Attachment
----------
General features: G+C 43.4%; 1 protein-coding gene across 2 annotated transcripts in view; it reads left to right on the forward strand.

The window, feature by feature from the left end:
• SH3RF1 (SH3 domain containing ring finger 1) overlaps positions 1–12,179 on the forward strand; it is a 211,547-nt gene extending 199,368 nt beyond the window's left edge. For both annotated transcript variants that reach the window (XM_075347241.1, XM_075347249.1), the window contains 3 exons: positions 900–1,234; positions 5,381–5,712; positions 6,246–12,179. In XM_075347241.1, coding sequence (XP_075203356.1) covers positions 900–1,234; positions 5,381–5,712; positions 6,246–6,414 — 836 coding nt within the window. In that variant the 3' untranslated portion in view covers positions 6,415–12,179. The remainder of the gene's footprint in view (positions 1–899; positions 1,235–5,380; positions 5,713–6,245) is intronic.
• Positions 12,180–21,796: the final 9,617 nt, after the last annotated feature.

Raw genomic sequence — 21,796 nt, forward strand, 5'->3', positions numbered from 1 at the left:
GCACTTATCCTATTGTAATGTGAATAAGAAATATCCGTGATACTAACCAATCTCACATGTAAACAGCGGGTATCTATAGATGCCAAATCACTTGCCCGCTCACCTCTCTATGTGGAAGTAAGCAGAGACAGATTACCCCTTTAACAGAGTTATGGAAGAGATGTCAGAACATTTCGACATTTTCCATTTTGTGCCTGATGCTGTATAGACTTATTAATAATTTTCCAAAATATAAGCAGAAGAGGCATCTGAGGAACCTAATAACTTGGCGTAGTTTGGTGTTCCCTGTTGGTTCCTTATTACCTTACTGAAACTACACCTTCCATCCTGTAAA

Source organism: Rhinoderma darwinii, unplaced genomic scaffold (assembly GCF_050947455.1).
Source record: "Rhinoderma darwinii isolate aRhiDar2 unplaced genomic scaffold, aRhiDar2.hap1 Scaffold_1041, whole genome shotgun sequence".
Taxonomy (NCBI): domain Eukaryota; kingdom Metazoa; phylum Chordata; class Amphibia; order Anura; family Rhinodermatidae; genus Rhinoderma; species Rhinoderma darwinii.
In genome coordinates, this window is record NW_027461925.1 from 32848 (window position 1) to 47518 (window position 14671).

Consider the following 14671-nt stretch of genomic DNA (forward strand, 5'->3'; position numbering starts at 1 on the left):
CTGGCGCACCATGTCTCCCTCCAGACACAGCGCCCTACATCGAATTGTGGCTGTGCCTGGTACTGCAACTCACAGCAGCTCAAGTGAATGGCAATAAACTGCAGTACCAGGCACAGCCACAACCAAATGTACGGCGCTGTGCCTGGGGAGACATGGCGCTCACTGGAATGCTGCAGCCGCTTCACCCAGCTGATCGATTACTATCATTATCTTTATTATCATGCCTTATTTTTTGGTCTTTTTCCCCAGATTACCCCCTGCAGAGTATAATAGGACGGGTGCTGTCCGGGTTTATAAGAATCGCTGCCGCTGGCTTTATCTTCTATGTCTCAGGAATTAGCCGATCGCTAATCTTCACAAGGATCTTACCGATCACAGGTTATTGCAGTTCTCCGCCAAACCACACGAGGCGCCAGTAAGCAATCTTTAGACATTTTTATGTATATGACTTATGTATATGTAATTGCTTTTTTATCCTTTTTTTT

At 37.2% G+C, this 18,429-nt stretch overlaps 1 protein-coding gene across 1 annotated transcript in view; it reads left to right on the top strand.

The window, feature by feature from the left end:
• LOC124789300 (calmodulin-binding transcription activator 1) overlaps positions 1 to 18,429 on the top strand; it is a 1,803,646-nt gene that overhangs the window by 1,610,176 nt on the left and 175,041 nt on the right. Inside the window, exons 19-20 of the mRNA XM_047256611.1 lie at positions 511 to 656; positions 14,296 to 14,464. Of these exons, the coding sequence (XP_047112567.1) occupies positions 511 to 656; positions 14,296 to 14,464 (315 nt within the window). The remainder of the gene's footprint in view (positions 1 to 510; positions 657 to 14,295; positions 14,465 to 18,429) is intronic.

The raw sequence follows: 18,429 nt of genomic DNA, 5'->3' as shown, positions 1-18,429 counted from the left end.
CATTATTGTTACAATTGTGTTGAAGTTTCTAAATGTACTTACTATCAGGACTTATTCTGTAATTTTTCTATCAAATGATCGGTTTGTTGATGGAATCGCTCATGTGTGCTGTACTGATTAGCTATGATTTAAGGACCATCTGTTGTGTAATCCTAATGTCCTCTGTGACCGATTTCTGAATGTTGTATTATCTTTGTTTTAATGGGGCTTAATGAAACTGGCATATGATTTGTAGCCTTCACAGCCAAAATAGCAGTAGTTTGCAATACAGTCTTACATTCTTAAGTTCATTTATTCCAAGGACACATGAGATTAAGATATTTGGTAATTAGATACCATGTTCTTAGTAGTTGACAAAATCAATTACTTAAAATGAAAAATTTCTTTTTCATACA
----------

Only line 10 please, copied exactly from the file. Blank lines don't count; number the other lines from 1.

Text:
In genome coordinates, this window is record NW_027461925.1 from 32848 (window position 1) to 47518 (window position 14671).